This is a Tantric (mantrayana) practice from the first millennium that spread from India to Tibet. The 'mantra' is literally 'that which protects,' so the act of viewing the guru as the Deity/Buddha protects our mind from ordinary view. The actual prayer is a tool to remind us of the experience of non-duality, and a magical charm to enter more deeply into it. Ultimately guru yoga is not about emulating or worshipping the guru or lineage but about experiencing this non-duality (Dharmakaya), having the direct experience that the guru's mind and our mind are one, actually it is more accurate to say that our awareness is empty of mind. What the outer devotional aspect can do is to help soften and dissolve habitual mind and its view, but the real import is the experience of Dharmakaya.
Guru yoga is an option because Buddha Mind is already present in each individual. One is not merely sharing another's practice or meditational success; one is merging with his or her own innate spaciousness and radiance and reclaiming his or her true nature. Recognizing the guru or the lama is simply recognizing one's own mind.
Guru yoga is a forerunner of transference in Freudian analysis between therapist and patient-the same energy, the same operation but on a different psychospiritual plane. In each case something intrinsic-an insight or karmic trail-is transferred spontaneously.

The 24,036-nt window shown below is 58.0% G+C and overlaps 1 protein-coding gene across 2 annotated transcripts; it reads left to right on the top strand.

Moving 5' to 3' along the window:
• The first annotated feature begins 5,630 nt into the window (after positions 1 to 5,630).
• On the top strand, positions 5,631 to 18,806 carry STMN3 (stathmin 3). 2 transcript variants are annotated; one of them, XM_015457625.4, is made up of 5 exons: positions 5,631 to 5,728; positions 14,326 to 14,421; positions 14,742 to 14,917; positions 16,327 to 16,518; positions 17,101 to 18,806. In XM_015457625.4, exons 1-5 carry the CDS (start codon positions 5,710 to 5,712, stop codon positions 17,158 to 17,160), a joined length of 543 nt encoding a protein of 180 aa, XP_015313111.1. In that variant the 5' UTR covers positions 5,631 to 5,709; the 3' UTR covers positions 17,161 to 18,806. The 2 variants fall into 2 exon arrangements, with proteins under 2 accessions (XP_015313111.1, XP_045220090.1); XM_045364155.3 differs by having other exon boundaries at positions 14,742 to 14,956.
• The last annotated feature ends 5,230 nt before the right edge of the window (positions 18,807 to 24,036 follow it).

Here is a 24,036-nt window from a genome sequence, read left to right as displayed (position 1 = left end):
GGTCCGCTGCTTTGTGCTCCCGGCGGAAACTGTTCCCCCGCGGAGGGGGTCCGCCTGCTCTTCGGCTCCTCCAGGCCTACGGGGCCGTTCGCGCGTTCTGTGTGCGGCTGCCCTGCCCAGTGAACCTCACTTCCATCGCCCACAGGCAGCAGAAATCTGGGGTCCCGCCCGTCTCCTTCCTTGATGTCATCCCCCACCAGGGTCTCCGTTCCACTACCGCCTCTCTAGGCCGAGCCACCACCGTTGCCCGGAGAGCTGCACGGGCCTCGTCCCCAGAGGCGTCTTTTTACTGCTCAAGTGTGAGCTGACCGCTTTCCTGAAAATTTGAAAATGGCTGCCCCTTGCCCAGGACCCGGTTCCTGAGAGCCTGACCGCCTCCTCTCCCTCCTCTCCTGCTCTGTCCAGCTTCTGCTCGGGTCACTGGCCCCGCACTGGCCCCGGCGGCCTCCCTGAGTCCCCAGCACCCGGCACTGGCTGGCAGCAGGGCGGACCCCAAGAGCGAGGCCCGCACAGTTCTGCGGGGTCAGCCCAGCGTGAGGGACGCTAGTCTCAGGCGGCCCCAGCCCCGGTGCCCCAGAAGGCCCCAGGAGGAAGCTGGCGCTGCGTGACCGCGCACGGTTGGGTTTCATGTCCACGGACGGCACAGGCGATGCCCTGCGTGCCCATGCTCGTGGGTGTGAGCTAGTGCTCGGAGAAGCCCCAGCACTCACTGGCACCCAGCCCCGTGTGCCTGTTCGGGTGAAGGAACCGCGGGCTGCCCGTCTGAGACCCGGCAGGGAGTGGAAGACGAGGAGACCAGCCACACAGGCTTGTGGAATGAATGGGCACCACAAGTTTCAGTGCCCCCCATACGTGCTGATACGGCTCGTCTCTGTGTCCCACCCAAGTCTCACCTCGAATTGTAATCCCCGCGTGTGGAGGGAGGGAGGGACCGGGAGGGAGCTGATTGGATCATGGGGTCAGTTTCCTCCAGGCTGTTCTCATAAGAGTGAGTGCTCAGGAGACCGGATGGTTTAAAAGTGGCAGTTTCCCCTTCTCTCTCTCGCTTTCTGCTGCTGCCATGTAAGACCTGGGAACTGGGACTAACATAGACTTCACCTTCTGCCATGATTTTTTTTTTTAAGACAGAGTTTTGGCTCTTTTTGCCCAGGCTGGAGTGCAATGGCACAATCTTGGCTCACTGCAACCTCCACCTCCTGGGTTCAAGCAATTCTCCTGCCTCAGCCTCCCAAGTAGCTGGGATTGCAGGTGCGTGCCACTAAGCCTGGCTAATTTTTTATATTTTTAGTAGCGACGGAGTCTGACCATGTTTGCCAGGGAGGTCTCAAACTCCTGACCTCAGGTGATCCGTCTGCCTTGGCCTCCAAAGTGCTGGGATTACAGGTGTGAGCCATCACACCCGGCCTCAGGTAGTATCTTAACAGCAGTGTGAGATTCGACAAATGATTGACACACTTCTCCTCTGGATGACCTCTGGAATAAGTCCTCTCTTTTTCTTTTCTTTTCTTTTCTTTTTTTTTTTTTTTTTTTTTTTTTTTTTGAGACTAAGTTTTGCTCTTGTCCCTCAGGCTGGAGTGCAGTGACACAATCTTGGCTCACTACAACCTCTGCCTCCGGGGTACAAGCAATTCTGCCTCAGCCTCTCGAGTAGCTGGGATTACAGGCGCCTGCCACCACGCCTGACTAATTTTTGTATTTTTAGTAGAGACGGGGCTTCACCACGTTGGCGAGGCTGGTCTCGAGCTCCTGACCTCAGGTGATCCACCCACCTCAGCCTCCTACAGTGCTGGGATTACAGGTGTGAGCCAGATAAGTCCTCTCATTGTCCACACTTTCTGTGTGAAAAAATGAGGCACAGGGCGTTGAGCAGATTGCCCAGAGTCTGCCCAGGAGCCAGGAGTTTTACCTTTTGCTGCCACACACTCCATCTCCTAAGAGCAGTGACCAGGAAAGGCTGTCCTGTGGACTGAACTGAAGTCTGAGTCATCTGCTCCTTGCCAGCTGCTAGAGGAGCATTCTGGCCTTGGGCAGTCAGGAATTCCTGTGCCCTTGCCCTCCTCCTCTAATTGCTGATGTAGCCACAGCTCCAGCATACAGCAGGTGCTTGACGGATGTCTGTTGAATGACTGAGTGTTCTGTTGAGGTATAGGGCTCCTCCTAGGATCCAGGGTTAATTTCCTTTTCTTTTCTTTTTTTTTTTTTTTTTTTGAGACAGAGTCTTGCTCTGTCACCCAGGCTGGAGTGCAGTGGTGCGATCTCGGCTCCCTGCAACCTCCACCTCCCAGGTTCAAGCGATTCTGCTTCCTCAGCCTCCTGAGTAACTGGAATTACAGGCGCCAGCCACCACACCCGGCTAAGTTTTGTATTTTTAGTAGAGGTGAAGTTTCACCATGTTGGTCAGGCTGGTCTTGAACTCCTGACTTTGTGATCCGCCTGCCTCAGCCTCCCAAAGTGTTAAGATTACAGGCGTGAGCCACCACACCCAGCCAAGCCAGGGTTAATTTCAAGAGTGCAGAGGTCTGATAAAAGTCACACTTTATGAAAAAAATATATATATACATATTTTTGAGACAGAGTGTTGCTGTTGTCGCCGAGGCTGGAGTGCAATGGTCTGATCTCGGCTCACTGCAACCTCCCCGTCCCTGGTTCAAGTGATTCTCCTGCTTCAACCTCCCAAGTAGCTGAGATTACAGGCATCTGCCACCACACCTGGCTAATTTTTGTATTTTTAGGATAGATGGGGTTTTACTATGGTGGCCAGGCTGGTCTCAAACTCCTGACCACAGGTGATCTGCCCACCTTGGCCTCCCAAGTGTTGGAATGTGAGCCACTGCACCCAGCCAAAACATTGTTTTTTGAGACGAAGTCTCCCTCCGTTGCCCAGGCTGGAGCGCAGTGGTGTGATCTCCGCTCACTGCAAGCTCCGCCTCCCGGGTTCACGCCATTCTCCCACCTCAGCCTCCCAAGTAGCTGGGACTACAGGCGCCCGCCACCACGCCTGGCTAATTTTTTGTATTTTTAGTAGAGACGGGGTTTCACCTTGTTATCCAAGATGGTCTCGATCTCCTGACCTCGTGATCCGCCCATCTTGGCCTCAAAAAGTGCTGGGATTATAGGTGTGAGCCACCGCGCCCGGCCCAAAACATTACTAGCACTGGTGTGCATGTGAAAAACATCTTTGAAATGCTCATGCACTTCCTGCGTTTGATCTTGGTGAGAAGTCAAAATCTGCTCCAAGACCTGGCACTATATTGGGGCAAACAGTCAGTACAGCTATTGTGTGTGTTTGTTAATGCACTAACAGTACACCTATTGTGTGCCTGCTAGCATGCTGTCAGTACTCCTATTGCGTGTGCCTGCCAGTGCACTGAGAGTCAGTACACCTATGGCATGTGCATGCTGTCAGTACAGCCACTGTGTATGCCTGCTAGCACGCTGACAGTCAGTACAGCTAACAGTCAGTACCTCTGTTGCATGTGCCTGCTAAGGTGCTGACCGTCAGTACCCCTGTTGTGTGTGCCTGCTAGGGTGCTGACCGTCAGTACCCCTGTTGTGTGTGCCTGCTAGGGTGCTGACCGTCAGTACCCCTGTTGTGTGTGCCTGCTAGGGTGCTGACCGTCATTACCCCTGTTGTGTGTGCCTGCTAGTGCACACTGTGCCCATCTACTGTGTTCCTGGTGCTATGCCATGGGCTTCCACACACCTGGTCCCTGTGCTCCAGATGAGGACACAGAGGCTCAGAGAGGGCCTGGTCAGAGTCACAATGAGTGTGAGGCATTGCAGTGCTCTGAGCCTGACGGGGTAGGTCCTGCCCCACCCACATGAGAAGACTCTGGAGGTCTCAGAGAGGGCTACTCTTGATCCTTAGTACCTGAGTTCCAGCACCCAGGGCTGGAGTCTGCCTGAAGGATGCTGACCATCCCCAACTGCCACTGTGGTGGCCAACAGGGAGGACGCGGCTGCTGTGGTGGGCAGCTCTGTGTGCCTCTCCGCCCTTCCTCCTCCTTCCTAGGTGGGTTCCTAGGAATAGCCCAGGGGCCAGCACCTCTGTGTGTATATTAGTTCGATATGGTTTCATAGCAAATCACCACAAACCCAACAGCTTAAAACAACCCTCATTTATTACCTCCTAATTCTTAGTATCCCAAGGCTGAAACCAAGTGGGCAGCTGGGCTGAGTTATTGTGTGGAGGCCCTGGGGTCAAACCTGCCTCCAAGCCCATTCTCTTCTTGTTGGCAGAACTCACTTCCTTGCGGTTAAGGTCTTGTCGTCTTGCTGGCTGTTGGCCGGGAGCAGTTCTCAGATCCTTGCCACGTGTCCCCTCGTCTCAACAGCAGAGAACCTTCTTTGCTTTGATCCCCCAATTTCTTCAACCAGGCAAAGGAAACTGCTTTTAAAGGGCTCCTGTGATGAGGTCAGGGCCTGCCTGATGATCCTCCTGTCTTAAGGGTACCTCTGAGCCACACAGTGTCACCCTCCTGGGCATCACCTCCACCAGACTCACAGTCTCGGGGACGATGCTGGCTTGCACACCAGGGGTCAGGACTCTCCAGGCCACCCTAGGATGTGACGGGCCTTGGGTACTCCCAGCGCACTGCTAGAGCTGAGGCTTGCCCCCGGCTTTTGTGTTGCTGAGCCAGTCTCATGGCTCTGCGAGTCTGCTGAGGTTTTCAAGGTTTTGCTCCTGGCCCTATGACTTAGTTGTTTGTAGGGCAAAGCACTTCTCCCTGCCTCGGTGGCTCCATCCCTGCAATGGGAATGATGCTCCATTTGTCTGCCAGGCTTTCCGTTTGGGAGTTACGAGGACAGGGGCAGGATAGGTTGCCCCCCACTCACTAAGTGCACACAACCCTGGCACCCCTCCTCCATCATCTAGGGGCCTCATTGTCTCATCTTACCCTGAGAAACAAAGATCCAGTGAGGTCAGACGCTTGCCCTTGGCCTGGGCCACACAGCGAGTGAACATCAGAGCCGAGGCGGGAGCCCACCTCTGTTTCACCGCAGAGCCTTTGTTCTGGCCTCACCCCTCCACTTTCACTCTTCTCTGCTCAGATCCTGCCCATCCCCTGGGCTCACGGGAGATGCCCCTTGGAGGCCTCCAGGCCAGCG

Quite apart from the actual goal of guru yoga, many students make fantastic claims, to others certainly and to themselves as well, about the superior divinity of their guru. This is another example of the consumerist superstar/Hollywood personality. It becomes absurd to the point of blasphemy to presume that, for instance, Muktananda or Adi Da or the Dalai Lama -- sophisticated, compassionate, and powerful as each of these became in their own right -- have anything like the level of development or intelligence that the Earth itself, maintaining all its living and geological systems, has, or the Mother of all Caribou, or the Mother of all Turtles, or the Sun maintaining the orbiting planets and forms of an entire Solar System.